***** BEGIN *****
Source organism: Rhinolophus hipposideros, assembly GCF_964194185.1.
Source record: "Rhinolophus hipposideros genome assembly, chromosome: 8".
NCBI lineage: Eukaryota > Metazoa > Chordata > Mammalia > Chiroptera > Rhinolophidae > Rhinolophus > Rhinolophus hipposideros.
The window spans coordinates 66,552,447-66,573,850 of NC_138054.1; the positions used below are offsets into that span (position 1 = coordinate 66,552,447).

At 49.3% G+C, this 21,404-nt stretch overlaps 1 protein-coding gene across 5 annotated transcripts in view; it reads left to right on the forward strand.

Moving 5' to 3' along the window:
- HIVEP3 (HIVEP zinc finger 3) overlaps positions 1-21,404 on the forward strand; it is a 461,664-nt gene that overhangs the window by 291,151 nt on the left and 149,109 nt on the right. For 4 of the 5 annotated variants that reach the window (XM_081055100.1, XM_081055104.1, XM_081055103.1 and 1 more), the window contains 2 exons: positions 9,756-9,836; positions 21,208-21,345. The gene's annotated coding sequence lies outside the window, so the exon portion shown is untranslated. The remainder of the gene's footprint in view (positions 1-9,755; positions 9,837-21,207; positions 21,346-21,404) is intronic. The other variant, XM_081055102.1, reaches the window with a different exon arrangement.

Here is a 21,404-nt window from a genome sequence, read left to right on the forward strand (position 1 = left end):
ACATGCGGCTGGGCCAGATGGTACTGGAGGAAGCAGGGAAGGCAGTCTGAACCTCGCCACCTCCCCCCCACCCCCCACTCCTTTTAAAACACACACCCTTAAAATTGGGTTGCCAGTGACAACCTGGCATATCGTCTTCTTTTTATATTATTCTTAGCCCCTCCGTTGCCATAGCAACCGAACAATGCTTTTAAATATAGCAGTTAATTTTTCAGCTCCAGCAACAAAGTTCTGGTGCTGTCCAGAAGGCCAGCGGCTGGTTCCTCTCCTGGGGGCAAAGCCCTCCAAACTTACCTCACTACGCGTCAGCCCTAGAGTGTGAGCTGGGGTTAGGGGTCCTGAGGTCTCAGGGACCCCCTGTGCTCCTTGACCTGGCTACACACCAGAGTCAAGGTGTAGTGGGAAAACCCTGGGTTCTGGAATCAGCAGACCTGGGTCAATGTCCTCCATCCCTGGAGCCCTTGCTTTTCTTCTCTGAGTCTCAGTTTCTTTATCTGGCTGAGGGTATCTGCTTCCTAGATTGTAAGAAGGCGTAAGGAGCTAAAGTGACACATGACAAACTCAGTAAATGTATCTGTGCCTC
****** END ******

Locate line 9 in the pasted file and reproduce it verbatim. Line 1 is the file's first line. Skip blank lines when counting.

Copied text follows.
ACATGCGGCTGGGCCAGATGGTACTGGAGGAAGCAGGGAAGGCAGTCTGAACCTCGCCACCTCCCCCCCACCCCCCACTCCTTTTAAAACACACACCCTTAAAATTGGGTTGCCAGTGACAACCTGGCATATCGTCTTCTTTTTATATTATTCTTAGCCCCTCCGTTGCCATAGCAACCGAACAATGCTTTTAAATATAGCAGTTAATTTTTCAGCTCCAGCAACAAAGTTCTGGTGCTGTCCAGAAGGCCAGCGGCTGGTTCCTCTCCTGGGGGCAAAGCCCTCCAAACTTACCTCACTACGCGTCAGCCCTAGAGTGTGAGCTGGGGTTAGGGGTCCTGAGGTCTCAGGGACCCCCTGTGCTCCTTGACCTGGCTACACACCAGAGTCAAGGTGTAGTGGGAAAACCCTGGGTTCTGGAATCAGCAGACCTGGGTCAATGTCCTCCATCCCTGGAGCCCTTGCTTTTCTTCTCTGAGTCTCAGTTTCTTTATCTGGCTGAGGGTATCTGCTTCCTAGATTGTAAGAAGGCGTAAGGAGCTAAAGTGACACATGACAAACTCAGTAAATGTATCTGTGCCTC